(NaturalNews) The commonly held conceptions regarding potatoes as unhealthy are basically false. Their health promoting properties are mostly unknown or ignored. Excluding French fries and potato chips, potatoes are considered super foods by some.
There are rising concerns about potential food shortages within this free fall economy. The fact that nutritionally dense potatoes are easy to grow year around in small lots, even flower boxes, offers another solution to this dilemma.
Lots of Nutrition, Even Protein!
Too much attention is paid to the starch content and somewhat high glycemic index of potatoes, which is manageable unless you`re a sugar freak or diabetic.
What's ignored is the fact that potatoes contain all 22 amino acids to form complete proteins after easy digesting. It makes for easier protein absorption than the digestive effort of breaking down the complete proteins in meat and dairy.
Potatoes are a high source of potassium, even more than bananas, and are rich in other minerals. They are also rich in Vitamin C and B6. More importantly, Agricultural Research Service plant geneticist Roy Navarre has identified 60 different kinds of phytochemicals in the skins and flesh of a wide variety of potatoes.
Some potatoes` phenolic levels rival those of broccoli and spinach. Others contain high amounts of folic acid, quercetin and kukoamines. Only one other food contains all three of those compounds, gogi berries. Potatoes are antioxidant dense as well.
What About the Skins?
Some say the skins are poisonous, even though they contain a high concentration of potatoes` nutrients. They are alluding to a poison inherent in the potato`s leaves and stems to ward off foraging animals and insects, the alkaloid solanine.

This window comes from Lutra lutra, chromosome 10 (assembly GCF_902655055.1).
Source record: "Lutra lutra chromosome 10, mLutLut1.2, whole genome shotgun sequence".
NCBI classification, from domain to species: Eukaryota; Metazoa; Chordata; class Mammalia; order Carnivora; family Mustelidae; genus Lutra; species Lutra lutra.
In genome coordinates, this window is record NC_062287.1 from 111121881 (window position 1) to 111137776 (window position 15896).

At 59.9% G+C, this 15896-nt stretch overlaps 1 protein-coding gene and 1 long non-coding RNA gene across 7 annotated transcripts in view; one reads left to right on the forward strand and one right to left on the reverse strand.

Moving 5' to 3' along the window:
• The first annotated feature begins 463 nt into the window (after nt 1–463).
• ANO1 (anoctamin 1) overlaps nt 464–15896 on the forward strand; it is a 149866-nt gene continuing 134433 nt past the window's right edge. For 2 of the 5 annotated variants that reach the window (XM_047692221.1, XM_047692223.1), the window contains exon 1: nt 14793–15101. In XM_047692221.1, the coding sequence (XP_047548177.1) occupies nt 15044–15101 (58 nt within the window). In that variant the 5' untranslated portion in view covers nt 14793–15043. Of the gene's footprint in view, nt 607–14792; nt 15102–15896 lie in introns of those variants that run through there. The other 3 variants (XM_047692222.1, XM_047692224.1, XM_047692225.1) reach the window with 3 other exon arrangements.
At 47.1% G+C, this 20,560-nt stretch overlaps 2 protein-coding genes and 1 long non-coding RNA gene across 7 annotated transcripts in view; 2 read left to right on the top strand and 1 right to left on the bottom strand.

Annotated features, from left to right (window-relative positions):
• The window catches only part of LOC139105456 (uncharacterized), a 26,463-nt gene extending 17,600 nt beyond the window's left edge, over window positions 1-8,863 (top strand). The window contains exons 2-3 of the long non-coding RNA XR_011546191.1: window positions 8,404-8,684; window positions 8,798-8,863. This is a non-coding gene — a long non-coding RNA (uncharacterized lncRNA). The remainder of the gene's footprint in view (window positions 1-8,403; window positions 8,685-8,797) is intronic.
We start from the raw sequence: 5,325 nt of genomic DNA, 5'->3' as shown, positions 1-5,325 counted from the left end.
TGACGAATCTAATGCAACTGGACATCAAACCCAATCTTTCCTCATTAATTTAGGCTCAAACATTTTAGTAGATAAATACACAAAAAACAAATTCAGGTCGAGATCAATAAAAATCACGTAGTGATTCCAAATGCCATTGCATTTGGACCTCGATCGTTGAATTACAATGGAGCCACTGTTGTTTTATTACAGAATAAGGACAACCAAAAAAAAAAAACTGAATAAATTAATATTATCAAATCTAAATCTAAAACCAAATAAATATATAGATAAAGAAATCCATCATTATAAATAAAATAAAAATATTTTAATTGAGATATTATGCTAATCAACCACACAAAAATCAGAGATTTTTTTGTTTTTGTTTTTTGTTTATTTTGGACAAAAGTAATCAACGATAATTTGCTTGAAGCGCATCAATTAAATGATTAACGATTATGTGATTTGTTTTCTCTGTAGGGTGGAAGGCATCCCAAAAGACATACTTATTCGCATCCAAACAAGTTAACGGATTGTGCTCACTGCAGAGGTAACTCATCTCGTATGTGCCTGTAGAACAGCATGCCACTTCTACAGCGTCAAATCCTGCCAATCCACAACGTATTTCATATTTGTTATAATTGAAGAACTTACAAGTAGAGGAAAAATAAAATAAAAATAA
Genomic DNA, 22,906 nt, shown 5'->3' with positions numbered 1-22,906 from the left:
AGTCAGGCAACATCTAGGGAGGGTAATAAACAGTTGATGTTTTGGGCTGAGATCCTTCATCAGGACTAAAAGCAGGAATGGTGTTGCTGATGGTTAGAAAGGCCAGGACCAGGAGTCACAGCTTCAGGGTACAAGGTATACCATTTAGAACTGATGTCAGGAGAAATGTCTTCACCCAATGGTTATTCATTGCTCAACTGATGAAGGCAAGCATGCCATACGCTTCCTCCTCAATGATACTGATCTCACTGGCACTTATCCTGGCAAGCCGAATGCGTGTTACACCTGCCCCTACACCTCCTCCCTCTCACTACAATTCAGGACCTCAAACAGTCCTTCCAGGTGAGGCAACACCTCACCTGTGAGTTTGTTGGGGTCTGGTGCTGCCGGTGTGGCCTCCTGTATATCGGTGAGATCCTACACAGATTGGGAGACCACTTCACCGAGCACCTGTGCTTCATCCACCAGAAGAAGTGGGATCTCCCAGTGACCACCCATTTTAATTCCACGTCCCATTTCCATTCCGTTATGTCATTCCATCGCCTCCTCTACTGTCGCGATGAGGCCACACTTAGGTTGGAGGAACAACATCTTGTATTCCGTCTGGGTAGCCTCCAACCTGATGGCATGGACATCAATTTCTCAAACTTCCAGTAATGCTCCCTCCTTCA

This skin hazard is applicable to wild potatoes, but cultivated potatoes don`t have that risk unless part of the skin is green or sprouts have begun to form. When you see either, it`s wise to avoid that whole potato, even though it takes a hefty amount of solanine to experience an immediate toxic reaction. Otherwise, eating skins is recommended.
Keeping organically cultivated potatoes in a cool, dark dry place is important to prevent green skin or sprouts from forming. Stored this way, their shelf life is long. But it`s not a good idea to store potatoes in the refrigerator. That can cause the potato starch to become sugar.
A few health writers have mentioned that if they had to choose only one food for survival, it would be potatoes, baked, boiled, or sauteed but not fried. Combining potatoes` comfort food satisfaction with their high nutritional value of protein forming amino acids, vitamins, minerals, and especially disease preventing phytonutrients and antioxidants makes this an easy choice as a survival food.
Surviving on Spuds
Potatoes were the main staple of indigenous South American highland natives for centuries. The Spanish conquistadors grabbed a few along with tons of gold and silver and took them back to Europe. They discovered that eating potatoes prevented scurvy!
Slowly, various forms of potato meals became popular among peasants in several European nations. But they really took hold among the Irish. British rule prohibited Irish Catholics from entering the professions or owning land. They had to rent small plots from Anglo-Protestant owners and grow potatoes to survive.
That's a survival clue. Lots of potatoes can be grown in a small area all year round, and it takes only a few to make a meal. Growing your own and neighborhood growing is gradually catching on. You can find out more by Googling "home grown potatoes" and "planting potatoes". It`s even practical to grow edible potatoes in patio planters and window flower boxes.
Paul Fassa is dedicated to warning others about the current corruption of food and medicine and guiding others toward a direction for better health with no restrictions on health freedom. You can visit his blog at http://healthmaven.blogspot.com